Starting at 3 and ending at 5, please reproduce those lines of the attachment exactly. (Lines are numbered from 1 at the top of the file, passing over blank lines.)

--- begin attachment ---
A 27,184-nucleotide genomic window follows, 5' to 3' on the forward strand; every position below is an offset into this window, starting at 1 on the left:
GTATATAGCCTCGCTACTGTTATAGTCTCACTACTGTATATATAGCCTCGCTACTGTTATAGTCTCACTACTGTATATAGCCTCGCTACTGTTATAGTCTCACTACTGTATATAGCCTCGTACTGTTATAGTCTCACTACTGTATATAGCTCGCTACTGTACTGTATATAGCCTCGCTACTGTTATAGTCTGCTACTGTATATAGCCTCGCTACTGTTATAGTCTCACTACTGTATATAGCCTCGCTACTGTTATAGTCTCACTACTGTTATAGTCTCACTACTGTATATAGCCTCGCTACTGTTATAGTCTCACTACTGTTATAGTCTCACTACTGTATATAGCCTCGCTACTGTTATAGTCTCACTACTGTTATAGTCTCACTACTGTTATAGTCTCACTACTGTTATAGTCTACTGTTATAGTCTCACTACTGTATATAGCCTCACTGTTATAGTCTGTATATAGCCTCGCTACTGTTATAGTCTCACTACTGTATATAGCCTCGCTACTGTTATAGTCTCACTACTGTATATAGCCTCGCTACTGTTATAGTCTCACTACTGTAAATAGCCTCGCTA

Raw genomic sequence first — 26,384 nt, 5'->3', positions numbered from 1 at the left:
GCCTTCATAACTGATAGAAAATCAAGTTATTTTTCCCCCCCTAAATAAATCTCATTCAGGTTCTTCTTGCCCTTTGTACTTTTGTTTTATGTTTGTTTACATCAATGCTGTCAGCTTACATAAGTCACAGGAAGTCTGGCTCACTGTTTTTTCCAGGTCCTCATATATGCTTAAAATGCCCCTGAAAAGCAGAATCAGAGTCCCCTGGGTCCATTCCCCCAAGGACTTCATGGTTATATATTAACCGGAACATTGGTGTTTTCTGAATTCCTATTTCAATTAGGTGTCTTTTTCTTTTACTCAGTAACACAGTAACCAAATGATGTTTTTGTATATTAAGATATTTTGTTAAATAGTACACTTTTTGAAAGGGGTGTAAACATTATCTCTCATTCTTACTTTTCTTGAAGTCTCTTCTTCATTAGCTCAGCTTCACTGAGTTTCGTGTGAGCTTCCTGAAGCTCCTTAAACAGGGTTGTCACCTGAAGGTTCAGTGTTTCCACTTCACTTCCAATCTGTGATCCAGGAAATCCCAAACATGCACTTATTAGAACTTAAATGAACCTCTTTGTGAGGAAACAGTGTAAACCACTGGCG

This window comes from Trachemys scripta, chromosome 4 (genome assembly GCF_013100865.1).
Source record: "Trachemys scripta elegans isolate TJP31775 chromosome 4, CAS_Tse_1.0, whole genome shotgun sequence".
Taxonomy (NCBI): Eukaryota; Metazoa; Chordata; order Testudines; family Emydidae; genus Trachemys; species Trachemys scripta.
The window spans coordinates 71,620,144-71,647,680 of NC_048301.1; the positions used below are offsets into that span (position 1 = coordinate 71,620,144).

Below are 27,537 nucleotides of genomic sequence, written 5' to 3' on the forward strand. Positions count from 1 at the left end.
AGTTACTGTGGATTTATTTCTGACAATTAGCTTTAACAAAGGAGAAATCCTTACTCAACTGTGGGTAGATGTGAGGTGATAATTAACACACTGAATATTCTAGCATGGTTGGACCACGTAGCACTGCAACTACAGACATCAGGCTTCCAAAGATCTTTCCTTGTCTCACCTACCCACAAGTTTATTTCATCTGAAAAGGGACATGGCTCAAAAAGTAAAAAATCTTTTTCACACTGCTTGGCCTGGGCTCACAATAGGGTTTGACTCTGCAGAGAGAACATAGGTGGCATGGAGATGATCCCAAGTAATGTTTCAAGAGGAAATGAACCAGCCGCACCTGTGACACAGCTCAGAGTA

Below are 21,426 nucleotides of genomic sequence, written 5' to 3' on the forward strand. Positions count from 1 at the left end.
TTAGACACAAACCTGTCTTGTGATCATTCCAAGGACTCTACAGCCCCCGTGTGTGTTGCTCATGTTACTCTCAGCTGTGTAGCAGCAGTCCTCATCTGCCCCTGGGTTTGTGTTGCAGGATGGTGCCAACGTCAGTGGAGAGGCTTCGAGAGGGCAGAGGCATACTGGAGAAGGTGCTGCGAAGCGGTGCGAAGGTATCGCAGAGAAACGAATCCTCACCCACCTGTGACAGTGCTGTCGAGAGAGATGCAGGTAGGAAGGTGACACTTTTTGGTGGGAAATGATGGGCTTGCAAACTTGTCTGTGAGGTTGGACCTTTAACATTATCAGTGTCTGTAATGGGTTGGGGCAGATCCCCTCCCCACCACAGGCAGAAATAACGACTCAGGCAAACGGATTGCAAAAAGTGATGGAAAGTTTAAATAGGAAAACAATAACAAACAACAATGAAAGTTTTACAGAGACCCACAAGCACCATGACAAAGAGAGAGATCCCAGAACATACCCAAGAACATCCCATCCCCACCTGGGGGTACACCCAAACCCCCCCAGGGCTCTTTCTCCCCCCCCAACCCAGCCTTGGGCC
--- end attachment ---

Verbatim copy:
Raw genomic sequence first — 26,384 nt, 5'->3', positions numbered from 1 at the left:
GCCTTCATAACTGATAGAAAATCAAGTTATTTTTCCCCCCCTAAATAAATCTCATTCAGGTTCTTCTTGCCCTTTGTACTTTTGTTTTATGTTTGTTTACATCAATGCTGTCAGCTTACATAAGTCACAGGAAGTCTGGCTCACTGTTTTTTCCAGGTCCTCATATATGCTTAAAATGCCCCTGAAAAGCAGAATCAGAGTCCCCTGGGTCCATTCCCCCAAGGACTTCATGGTTATATATTAACCGGAACATTGGTGTTTTCTGAATTCCTATTTCAATTAGGTGTCTTTTTCTTTTACTCAGTAACACAGTAACCAAATGATGTTTTTGTATATTAAGATATTTTGTTAAATAGTACACTTTTTGAAAGGGGTGTAAACATTATCTCTCATTCTTACTTTTCTTGAAGTCTCTTCTTCATTAGCTCAGCTTCACTGAGTTTCGTGTGAGCTTCCTGAAGCTCCTTAAACAGGGTTGTCACCTGAAGGTTCAGTGTTTCCACTTCACTTCCAATCTGTGATCCAGGAAATCCCAAACATGCACTTATTAGAACTTAAATGAACCTCTTTGTGAGGAAACAGTGTAAACCACTGGCG

This window comes from Trachemys scripta, chromosome 4 (genome assembly GCF_013100865.1).